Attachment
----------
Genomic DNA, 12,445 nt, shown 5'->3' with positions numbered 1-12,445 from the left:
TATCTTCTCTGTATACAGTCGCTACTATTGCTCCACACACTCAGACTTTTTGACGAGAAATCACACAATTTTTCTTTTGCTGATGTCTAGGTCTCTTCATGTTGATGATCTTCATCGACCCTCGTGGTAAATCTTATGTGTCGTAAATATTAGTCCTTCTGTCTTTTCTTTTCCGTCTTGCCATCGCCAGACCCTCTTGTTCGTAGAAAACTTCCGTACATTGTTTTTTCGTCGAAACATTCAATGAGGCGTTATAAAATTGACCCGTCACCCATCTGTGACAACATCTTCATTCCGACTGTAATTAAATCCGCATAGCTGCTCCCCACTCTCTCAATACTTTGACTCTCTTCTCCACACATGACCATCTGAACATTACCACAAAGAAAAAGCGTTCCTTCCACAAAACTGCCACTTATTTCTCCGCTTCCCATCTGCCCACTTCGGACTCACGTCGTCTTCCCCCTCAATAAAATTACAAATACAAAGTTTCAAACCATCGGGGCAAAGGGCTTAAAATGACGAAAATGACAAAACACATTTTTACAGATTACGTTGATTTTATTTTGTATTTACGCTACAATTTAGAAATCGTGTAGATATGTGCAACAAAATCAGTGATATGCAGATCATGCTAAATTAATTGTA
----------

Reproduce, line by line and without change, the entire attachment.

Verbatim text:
Genomic DNA, 12,445 nt, shown 5'->3' with positions numbered 1-12,445 from the left:
TATCTTCTCTGTATACAGTCGCTACTATTGCTCCACACACTCAGACTTTTTGACGAGAAATCACACAATTTTTCTTTTGCTGATGTCTAGGTCTCTTCATGTTGATGATCTTCATCGACCCTCGTGGTAAATCTTATGTGTCGTAAATATTAGTCCTTCTGTCTTTTCTTTTCCGTCTTGCCATCGCCAGACCCTCTTGTTCGTAGAAAACTTCCGTACATTGTTTTTTCGTCGAAACATTCAATGAGGCGTTATAAAATTGACCCGTCACCCATCTGTGACAACATCTTCATTCCGACTGTAATTAAATCCGCATAGCTGCTCCCCACTCTCTCAATACTTTGACTCTCTTCTCCACACATGACCATCTGAACATTACCACAAAGAAAAAGCGTTCCTTCCACAAAACTGCCACTTATTTCTCCGCTTCCCATCTGCCCACTTCGGACTCACGTCGTCTTCCCCCTCAATAAAATTACAAATACAAAGTTTCAAACCATCGGGGCAAAGGGCTTAAAATGACGAAAATGACAAAACACATTTTTACAGATTACGTTGATTTTATTTTGTATTTACGCTACAATTTAGAAATCGTGTAGATATGTGCAACAAAATCAGTGATATGCAGATCATGCTAAATTAATTGTA